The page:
The definition of ‘Game’ is the meat of a wild animal that is hunted for sport or for food- the most operative word being the latter in my books.
There are a few things I love about game. One of them is that it is utterly delicious. Another is that it is wild, and therefore has lived a happy, free life away from the constraints of farming. Another is the archaic nature of hunting the food we eat- something I feel we have completely lost touch with.
So yeah, personally, I am game for game- but I can completely understand why you wouldn’t be. In case you want to give it a try though I am going to give you the complete 411 on British game so you know where to find it and what to expect.
First off, I want to tackle the elephant in the room. Lots of people talk about ‘the game taste’, which I realise if you have never tried it- you will have no clue what they are banging on about.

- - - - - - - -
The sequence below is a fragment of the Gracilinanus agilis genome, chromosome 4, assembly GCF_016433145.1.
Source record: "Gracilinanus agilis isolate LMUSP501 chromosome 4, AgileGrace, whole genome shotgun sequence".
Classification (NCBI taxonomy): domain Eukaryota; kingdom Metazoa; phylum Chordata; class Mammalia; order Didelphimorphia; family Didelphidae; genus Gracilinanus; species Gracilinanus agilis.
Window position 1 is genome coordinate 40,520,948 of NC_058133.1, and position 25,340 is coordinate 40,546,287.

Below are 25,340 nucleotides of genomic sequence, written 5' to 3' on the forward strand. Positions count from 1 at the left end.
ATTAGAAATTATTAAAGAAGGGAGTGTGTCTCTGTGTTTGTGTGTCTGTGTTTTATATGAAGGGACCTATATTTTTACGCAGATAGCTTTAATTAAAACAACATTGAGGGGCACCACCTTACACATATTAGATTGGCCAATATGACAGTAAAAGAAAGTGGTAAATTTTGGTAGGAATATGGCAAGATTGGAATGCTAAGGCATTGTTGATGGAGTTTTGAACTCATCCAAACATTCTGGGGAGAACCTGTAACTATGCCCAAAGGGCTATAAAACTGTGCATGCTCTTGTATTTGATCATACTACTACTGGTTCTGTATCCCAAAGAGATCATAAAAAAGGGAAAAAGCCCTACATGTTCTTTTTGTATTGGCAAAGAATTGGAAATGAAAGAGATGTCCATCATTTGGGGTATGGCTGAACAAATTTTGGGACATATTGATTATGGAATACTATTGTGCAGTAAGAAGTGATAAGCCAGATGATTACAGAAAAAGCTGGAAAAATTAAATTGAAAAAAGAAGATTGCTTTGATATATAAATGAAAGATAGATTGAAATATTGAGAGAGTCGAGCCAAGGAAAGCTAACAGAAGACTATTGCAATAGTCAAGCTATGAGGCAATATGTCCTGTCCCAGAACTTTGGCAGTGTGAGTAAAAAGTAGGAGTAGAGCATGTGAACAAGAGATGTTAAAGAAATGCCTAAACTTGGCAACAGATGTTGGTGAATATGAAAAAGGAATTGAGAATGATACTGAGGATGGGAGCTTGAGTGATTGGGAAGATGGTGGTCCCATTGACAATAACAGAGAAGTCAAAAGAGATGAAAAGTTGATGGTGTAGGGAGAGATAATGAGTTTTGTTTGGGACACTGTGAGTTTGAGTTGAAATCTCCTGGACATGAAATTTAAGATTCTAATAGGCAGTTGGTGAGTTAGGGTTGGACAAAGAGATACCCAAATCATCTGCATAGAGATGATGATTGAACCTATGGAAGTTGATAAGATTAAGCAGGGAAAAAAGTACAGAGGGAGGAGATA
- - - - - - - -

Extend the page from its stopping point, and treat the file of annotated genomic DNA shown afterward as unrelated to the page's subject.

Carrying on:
In short, game means that it tastes wild. It has less fat, more iron, less sweetness and a strong earthy flavour of the forest which is dictated by the natural foraged diet these animals live on. Game meat also tends to be stronger in flavour because it is ‘well-hung’ which is a process used to tenderise the highly muscular meat.
Now that’s out the way- let’s dive straight in.
I’m going to start with my favourite game meat – and that is Venison. When I was little, my mum used to call it mutton, perhaps she was fearful that I would stop eating it if I found out that it was Bambi’s poor mum- and being Scottish, she liked to cook it a lot.
Here in the UK we have four main breeds of deer – fallow, red, sika, and roe. We tend to just eat fallow, red and roe varieties with the red being the largest. They are native to this country and tend to live wild in mountain ranges and remote moors- but it is also common for large estates to have a flock of fallow deer gambling around.